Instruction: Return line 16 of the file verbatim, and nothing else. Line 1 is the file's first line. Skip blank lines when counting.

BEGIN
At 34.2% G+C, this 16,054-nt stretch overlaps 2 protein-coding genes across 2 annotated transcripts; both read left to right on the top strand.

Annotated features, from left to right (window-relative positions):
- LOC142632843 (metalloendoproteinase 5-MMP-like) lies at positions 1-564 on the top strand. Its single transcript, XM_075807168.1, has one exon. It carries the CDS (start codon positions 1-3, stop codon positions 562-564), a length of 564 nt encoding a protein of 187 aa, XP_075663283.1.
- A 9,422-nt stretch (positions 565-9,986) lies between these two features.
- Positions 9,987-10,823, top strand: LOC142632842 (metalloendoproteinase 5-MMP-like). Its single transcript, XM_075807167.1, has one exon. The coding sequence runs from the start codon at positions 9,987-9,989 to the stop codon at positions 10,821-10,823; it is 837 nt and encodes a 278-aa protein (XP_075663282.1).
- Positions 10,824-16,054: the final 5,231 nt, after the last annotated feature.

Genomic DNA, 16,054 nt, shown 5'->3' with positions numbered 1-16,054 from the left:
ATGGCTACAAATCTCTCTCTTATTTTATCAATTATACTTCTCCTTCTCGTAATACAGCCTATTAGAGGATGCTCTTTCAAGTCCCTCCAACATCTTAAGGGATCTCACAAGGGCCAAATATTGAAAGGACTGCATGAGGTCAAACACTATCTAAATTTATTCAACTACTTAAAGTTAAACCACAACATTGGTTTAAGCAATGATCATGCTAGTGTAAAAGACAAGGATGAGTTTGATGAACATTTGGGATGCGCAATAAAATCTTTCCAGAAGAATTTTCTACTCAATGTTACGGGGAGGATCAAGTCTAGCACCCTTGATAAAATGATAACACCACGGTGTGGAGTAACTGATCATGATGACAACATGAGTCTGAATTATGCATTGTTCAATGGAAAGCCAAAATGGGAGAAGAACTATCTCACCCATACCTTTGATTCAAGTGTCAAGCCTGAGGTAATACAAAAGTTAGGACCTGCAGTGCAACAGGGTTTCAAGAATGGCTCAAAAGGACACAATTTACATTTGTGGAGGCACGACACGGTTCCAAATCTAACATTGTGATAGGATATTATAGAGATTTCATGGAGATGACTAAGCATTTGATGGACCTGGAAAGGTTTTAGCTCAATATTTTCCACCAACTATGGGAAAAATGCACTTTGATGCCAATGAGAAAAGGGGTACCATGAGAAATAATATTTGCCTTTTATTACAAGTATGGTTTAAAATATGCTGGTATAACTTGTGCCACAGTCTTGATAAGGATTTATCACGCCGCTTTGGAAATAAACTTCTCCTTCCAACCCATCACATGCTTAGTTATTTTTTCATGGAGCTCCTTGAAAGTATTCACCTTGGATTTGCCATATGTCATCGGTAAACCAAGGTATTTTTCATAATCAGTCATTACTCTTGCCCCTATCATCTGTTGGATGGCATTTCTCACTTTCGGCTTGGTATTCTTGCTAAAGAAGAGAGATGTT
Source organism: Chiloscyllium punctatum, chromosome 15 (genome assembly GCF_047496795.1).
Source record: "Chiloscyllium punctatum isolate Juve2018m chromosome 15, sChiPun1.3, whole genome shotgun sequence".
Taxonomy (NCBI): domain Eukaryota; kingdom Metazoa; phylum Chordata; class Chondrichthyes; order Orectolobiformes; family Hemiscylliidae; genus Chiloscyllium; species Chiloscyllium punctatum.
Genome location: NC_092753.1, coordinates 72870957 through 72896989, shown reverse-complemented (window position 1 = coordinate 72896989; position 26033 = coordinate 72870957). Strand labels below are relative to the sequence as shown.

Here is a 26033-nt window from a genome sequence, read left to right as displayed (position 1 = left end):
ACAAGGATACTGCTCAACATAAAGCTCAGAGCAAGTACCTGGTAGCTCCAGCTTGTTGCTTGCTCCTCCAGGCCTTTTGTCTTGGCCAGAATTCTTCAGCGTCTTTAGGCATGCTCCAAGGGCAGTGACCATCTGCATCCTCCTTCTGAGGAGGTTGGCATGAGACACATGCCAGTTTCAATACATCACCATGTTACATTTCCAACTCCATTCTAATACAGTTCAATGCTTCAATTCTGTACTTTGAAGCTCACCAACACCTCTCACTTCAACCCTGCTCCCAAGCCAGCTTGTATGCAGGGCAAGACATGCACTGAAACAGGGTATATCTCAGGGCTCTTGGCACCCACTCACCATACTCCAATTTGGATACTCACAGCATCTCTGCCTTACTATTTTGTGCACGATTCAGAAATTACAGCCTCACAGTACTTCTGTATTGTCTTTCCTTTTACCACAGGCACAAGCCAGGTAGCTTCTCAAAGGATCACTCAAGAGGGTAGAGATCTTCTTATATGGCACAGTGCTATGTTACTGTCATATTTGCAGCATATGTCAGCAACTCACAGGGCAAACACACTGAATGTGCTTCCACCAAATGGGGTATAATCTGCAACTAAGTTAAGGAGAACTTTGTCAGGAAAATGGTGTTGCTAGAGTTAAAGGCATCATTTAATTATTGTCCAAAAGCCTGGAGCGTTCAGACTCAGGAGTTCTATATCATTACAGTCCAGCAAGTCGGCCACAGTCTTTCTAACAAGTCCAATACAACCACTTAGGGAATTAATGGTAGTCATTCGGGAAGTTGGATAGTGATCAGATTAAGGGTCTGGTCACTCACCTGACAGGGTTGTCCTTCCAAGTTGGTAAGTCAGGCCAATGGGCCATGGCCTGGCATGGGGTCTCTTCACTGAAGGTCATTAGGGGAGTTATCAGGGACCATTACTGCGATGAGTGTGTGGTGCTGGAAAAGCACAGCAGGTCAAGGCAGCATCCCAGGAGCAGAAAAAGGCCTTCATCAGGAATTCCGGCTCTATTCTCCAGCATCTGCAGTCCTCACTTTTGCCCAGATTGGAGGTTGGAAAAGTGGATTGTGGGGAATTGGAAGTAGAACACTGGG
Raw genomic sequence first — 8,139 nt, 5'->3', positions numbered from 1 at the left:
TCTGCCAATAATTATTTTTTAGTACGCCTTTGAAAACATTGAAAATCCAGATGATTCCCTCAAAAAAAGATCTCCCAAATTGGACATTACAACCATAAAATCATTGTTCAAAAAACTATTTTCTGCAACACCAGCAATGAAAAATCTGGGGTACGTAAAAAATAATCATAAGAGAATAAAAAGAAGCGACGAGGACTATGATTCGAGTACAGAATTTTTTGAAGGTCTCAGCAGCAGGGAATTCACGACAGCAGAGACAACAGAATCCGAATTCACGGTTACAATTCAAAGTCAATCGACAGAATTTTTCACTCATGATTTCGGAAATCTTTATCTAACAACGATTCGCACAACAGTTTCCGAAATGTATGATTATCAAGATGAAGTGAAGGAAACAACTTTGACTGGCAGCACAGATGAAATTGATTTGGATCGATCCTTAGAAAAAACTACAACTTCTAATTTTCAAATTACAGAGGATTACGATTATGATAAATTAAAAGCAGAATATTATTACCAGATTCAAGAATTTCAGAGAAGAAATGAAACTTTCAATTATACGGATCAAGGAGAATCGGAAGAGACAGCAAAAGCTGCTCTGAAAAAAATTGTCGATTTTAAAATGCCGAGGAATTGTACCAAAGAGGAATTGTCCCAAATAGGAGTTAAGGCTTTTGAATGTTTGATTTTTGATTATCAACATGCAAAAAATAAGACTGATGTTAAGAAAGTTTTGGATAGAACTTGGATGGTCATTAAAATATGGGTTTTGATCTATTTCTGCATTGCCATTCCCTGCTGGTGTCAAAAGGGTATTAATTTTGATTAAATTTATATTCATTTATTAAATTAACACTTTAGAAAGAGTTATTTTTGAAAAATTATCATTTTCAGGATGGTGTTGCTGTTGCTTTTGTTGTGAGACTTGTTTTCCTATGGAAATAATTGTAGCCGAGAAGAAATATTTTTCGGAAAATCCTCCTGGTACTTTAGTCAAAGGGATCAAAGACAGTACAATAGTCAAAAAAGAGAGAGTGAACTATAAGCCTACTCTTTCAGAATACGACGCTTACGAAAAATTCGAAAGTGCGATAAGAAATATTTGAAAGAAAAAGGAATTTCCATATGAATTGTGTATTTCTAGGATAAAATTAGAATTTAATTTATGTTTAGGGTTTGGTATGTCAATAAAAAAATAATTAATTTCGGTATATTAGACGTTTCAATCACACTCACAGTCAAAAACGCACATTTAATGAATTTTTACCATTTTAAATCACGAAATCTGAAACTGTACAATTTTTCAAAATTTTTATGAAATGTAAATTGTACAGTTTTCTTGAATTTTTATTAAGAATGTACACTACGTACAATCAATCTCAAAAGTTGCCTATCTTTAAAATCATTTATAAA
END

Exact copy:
TCTGCCAATAATTATTTTTTAGTACGCCTTTGAAAACATTGAAAATCCAGATGATTCCCTCAAAAAAAGATCTCCCAAATTGGACATTACAACCATAAAATCATTGTTCAAAAAACTATTTTCTGCAACACCAGCAATGAAAAATCTGGGGTACGTAAAAAATAATCATAAGAGAATAAAAAGAAGCGACGAGGACTATGATTCGAGTACAGAATTTTTTGAAGGTCTCAGCAGCAGGGAATTCACGACAGCAGAGACAACAGAATCCGAATTCACGGTTACAATTCAAAGTCAATCGACAGAATTTTTCACTCATGATTTCGGAAATCTTTATCTAACAACGATTCGCACAACAGTTTCCGAAATGTATGATTATCAAGATGAAGTGAAGGAAACAACTTTGACTGGCAGCACAGATGAAATTGATTTGGATCGATCCTTAGAAAAAACTACAACTTCTAATTTTCAAATTACAGAGGATTACGATTATGATAAATTAAAAGCAGAATATTATTACCAGATTCAAGAATTTCAGAGAAGAAATGAAACTTTCAATTATACGGATCAAGGAGAATCGGAAGAGACAGCAAAAGCTGCTCTGAAAAAAATTGTCGATTTTAAAATGCCGAGGAATTGTACCAAAGAGGAATTGTCCCAAATAGGAGTTAAGGCTTTTGAATGTTTGATTTTTGATTATCAACATGCAAAAAATAAGACTGATGTTAAGAAAGTTTTGGATAGAACTTGGATGGTCATTAAAATATGGGTTTTGATCTATTTCTGCATTGCCATTCCCTGCTGGTGTCAAAAGGGTATTAATTTTGATTAAATTTATATTCATTTATTAAATTAACACTTTAGAAAGAGTTATTTTTGAAAAATTATCATTTTCAGGATGGTGTTGCTGTTGCTTTTGTTGTGAGACTTGTTTTCCTATGGAAATAATTGTAGCCGAGAAGAAATATTTTTCGGAAAATCCTCCTGGTACTTTAGTCAAAGGGATCAAAGACAGTACAATAGTCAAAAAAGAGAGAGTGAACTATAAGCCTACTCTTTCAGAATACGACGCTTACGAAAAATTCGAAAGTGCGATAAGAAATATTTGAAAGAAAAAGGAATTTCCATATGAATTGTGTATTTCTAGGATAAAATTAGAATTTAATTTATGTTTAGGGTTTGGTATGTCAATAAAAAAATAATTAATTTCGGTATATTAGACGTTTCAATCACACTCACAGTCAAAAACGCACATTTAATGAATTTTTACCATTTTAAATCACGAAATCTGAAACTGTACAATTTTTCAAAATTTTTATGAAATGTAAATTGTACAGTTTTCTTGAATTTTTATTAAGAATGTACACTACGTACAATCAATCTCAAAAGTTGCCTATCTTTAAAATCATTTATAAA